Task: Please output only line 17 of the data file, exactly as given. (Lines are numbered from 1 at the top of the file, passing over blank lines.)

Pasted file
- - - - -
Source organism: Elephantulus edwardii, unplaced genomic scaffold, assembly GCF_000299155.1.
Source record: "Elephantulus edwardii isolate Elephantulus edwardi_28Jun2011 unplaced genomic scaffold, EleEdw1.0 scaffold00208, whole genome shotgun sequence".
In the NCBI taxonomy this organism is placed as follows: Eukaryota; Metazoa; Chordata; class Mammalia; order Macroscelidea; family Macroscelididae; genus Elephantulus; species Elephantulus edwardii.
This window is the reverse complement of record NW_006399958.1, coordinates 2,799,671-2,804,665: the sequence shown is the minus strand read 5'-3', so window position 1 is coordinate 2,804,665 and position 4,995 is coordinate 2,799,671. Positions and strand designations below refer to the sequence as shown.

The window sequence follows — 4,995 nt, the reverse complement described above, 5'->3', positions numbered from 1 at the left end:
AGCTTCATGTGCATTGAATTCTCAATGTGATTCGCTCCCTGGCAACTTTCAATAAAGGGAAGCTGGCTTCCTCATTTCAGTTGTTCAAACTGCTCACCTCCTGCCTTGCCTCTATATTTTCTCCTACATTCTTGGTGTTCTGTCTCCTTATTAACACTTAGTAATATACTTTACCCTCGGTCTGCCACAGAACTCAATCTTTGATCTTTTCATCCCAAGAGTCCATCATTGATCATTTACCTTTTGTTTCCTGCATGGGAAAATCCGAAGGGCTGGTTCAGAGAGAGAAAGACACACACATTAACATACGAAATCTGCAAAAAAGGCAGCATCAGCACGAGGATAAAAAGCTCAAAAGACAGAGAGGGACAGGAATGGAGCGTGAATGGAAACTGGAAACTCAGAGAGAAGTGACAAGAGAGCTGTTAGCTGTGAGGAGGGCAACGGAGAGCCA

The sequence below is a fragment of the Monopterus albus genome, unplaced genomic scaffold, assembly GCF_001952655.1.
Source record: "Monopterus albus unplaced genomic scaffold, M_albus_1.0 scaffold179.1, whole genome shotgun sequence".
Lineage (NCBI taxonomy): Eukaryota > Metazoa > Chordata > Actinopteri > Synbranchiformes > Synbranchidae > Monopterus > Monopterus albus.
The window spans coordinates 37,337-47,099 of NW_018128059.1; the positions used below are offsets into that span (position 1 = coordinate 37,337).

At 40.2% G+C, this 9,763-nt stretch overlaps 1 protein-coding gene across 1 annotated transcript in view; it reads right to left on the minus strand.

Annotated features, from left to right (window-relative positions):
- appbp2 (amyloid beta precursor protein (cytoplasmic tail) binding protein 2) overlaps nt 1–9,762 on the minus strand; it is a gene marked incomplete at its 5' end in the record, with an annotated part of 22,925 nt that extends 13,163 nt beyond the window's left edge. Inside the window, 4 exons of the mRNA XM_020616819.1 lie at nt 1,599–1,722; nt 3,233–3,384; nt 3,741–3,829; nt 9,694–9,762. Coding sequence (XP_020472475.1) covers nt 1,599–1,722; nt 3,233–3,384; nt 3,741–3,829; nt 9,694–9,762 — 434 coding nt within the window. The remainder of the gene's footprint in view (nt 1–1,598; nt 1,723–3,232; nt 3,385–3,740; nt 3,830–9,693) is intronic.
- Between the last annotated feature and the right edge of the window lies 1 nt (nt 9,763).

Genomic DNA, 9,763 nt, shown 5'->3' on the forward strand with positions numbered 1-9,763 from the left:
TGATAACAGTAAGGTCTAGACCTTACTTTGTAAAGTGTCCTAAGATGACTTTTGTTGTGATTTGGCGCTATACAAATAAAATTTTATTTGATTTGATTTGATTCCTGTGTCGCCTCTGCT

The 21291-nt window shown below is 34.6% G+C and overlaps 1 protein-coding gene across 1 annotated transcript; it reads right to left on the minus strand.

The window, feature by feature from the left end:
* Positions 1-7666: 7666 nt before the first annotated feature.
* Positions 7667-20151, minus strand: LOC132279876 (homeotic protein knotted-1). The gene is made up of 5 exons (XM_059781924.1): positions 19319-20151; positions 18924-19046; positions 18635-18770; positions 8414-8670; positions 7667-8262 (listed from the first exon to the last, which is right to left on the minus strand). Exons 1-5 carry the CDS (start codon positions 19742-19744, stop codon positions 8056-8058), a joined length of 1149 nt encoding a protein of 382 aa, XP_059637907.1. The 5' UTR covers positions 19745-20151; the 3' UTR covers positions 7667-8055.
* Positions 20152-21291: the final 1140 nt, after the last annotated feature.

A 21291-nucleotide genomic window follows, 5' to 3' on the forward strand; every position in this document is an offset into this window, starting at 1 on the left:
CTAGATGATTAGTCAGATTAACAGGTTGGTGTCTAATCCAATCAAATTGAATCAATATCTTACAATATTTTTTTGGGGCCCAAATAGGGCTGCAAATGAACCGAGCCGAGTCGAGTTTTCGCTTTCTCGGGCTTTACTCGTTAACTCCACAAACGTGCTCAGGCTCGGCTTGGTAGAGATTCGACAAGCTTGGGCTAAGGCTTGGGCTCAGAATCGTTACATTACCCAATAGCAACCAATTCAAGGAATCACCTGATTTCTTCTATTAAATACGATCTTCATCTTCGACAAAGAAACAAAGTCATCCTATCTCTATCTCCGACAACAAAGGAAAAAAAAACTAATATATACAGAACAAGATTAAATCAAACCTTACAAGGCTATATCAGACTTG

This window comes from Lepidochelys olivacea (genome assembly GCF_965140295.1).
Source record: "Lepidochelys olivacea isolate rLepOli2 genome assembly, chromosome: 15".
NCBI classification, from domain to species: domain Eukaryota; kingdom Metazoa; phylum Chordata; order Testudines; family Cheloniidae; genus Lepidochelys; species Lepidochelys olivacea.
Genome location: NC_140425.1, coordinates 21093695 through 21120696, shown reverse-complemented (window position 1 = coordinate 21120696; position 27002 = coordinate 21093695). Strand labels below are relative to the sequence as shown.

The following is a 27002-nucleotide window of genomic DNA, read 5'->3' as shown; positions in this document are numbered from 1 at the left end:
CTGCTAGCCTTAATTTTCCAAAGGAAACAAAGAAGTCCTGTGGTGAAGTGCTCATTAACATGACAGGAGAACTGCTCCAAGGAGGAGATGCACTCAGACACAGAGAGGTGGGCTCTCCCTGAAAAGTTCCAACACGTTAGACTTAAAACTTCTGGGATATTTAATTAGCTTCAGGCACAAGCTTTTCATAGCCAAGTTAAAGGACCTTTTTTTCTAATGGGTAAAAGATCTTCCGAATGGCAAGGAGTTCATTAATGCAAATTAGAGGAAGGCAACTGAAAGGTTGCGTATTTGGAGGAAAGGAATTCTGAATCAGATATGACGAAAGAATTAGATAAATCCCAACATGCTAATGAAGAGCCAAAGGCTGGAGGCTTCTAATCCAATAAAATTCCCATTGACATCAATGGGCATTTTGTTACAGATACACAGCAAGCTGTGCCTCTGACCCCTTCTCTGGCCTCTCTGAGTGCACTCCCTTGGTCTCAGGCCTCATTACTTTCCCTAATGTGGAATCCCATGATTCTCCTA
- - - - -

The 21291-nt window shown below is 34.6% G+C and overlaps 1 protein-coding gene across 1 annotated transcript; it reads right to left on the minus strand.